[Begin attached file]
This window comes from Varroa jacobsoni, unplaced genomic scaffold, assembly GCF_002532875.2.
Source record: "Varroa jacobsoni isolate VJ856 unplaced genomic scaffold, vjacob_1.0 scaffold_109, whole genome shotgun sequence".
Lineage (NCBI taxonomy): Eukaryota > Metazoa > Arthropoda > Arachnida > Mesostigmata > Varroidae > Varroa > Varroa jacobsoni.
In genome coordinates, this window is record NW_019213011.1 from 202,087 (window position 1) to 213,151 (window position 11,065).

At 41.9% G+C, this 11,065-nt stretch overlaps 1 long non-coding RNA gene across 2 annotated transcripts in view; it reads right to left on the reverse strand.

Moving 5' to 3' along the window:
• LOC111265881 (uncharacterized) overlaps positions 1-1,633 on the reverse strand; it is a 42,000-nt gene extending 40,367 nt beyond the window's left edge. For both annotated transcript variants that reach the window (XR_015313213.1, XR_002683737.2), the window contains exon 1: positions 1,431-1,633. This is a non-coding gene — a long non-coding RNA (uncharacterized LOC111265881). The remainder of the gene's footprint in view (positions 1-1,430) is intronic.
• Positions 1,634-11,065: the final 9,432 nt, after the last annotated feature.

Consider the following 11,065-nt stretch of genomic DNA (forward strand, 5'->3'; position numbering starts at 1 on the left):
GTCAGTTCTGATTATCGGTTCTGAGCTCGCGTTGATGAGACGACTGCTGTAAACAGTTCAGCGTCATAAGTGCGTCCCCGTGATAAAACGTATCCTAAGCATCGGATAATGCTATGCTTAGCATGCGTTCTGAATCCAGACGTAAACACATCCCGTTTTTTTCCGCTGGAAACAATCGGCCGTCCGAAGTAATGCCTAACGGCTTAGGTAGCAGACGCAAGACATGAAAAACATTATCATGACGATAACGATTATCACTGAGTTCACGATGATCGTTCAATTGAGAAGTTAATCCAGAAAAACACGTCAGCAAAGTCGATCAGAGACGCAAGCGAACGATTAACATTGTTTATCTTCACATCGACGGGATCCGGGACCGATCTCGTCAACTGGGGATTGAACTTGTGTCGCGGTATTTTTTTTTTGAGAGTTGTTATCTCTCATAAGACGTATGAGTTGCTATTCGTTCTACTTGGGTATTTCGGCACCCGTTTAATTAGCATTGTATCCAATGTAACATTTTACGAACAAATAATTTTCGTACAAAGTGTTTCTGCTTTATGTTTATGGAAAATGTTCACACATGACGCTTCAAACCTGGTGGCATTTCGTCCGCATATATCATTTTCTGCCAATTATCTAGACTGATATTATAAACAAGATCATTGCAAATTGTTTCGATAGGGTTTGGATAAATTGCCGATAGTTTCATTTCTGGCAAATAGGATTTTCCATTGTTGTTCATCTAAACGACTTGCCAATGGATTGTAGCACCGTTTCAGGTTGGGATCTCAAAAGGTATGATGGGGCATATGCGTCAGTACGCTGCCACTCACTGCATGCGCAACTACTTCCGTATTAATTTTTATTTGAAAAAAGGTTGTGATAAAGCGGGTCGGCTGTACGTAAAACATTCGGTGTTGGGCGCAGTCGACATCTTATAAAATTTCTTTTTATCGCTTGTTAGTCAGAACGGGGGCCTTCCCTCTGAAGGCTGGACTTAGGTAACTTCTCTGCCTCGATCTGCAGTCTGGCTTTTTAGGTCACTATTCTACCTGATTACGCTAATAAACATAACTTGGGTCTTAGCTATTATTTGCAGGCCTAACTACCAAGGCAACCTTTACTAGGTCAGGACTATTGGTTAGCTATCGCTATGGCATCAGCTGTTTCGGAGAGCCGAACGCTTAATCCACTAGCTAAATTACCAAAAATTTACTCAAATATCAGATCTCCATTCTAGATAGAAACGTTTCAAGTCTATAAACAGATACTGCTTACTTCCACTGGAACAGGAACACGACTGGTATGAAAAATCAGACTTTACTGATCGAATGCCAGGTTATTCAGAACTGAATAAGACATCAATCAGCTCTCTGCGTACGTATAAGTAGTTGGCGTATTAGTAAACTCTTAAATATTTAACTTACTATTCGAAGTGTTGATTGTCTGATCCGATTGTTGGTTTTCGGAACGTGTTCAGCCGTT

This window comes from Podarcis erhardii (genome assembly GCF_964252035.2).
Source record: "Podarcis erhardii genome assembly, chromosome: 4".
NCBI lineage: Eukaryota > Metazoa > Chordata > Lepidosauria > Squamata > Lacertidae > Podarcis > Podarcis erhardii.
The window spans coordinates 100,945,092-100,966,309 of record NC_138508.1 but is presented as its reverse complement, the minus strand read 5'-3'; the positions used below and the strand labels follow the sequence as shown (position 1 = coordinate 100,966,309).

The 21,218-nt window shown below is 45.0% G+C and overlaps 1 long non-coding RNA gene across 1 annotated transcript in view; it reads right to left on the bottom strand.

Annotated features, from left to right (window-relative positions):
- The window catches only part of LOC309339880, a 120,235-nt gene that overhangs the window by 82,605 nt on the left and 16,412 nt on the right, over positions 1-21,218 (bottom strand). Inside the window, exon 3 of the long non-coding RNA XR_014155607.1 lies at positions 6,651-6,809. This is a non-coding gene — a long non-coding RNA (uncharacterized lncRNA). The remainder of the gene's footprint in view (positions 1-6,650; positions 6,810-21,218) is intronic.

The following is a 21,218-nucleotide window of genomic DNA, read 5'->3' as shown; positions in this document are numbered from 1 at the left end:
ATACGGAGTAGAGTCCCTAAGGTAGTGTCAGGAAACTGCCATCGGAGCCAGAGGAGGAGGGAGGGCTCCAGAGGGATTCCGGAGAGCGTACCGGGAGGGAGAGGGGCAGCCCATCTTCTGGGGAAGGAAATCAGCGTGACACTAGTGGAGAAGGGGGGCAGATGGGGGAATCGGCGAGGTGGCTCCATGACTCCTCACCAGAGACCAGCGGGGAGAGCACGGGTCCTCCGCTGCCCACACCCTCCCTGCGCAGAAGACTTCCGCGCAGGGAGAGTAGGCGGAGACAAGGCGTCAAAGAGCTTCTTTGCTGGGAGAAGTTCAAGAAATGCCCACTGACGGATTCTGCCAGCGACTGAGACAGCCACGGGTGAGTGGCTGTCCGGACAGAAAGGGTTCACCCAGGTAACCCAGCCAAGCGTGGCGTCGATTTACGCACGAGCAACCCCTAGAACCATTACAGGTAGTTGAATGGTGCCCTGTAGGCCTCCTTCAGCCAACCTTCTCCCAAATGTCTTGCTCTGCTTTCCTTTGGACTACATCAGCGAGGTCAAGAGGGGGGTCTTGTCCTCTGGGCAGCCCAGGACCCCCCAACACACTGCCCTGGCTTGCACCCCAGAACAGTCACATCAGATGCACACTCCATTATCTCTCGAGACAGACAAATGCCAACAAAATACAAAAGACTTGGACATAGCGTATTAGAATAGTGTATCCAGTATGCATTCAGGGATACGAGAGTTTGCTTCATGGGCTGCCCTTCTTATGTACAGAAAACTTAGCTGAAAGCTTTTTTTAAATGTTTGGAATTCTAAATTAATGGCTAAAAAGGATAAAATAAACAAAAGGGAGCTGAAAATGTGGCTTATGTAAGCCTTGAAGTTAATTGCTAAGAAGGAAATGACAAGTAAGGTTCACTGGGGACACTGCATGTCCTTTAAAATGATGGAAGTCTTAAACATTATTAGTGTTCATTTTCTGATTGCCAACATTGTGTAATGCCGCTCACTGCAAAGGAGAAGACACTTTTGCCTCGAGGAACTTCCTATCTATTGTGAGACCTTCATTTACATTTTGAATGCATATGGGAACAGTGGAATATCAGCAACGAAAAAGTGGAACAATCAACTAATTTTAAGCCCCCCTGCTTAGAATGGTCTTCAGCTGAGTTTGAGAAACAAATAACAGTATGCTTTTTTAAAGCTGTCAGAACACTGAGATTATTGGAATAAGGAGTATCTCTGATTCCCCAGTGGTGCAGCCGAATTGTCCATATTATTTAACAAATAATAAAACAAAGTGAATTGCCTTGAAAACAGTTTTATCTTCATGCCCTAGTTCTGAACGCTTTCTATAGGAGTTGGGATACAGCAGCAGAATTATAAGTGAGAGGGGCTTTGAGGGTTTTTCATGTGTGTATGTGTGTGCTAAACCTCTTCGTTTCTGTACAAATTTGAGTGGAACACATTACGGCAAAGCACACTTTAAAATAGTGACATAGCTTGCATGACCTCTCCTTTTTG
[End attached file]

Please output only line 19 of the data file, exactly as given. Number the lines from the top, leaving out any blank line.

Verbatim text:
ATACGGAGTAGAGTCCCTAAGGTAGTGTCAGGAAACTGCCATCGGAGCCAGAGGAGGAGGGAGGGCTCCAGAGGGATTCCGGAGAGCGTACCGGGAGGGAGAGGGGCAGCCCATCTTCTGGGGAAGGAAATCAGCGTGACACTAGTGGAGAAGGGGGGCAGATGGGGGAATCGGCGAGGTGGCTCCATGACTCCTCACCAGAGACCAGCGGGGAGAGCACGGGTCCTCCGCTGCCCACACCCTCCCTGCGCAGAAGACTTCCGCGCAGGGAGAGTAGGCGGAGACAAGGCGTCAAAGAGCTTCTTTGCTGGGAGAAGTTCAAGAAATGCCCACTGACGGATTCTGCCAGCGACTGAGACAGCCACGGGTGAGTGGCTGTCCGGACAGAAAGGGTTCACCCAGGTAACCCAGCCAAGCGTGGCGTCGATTTACGCACGAGCAACCCCTAGAACCATTACAGGTAGTTGAATGGTGCCCTGTAGGCCTCCTTCAGCCAACCTTCTCCCAAATGTCTTGCTCTGCTTTCCTTTGGACTACATCAGCGAGGTCAAGAGGGGGGTCTTGTCCTCTGGGCAGCCCAGGACCCCCCAACACACTGCCCTGGCTTGCACCCCAGAACAGTCACATCAGATGCACACTCCATTATCTCTCGAGACAGACAAATGCCAACAAAATACAAAAGACTTGGACATAGCGTATTAGAATAGTGTATCCAGTATGCATTCAGGGATACGAGAGTTTGCTTCATGGGCTGCCCTTCTTATGTACAGAAAACTTAGCTGAAAGCTTTTTTTAAATGTTTGGAATTCTAAATTAATGGCTAAAAAGGATAAAATAAACAAAAGGGAGCTGAAAATGTGGCTTATGTAAGCCTTGAAGTTAATTGCTAAGAAGGAAATGACAAGTAAGGTTCACTGGGGACACTGCATGTCCTTTAAAATGATGGAAGTCTTAAACATTATTAGTGTTCATTTTCTGATTGCCAACATTGTGTAATGCCGCTCACTGCAAAGGAGAAGACACTTTTGCCTCGAGGAACTTCCTATCTATTGTGAGACCTTCATTTACATTTTGAATGCATATGGGAACAGTGGAATATCAGCAACGAAAAAGTGGAACAATCAACTAATTTTAAGCCCCCCTGCTTAGAATGGTCTTCAGCTGAGTTTGAGAAACAAATAACAGTATGCTTTTTTAAAGCTGTCAGAACACTGAGATTATTGGAATAAGGAGTATCTCTGATTCCCCAGTGGTGCAGCCGAATTGTCCATATTATTTAACAAATAATAAAACAAAGTGAATTGCCTTGAAAACAGTTTTATCTTCATGCCCTAGTTCTGAACGCTTTCTATAGGAGTTGGGATACAGCAGCAGAATTATAAGTGAGAGGGGCTTTGAGGGTTTTTCATGTGTGTATGTGTGTGCTAAACCTCTTCGTTTCTGTACAAATTTGAGTGGAACACATTACGGCAAAGCACACTTTAAAATAGTGACATAGCTTGCATGACCTCTCCTTTTTG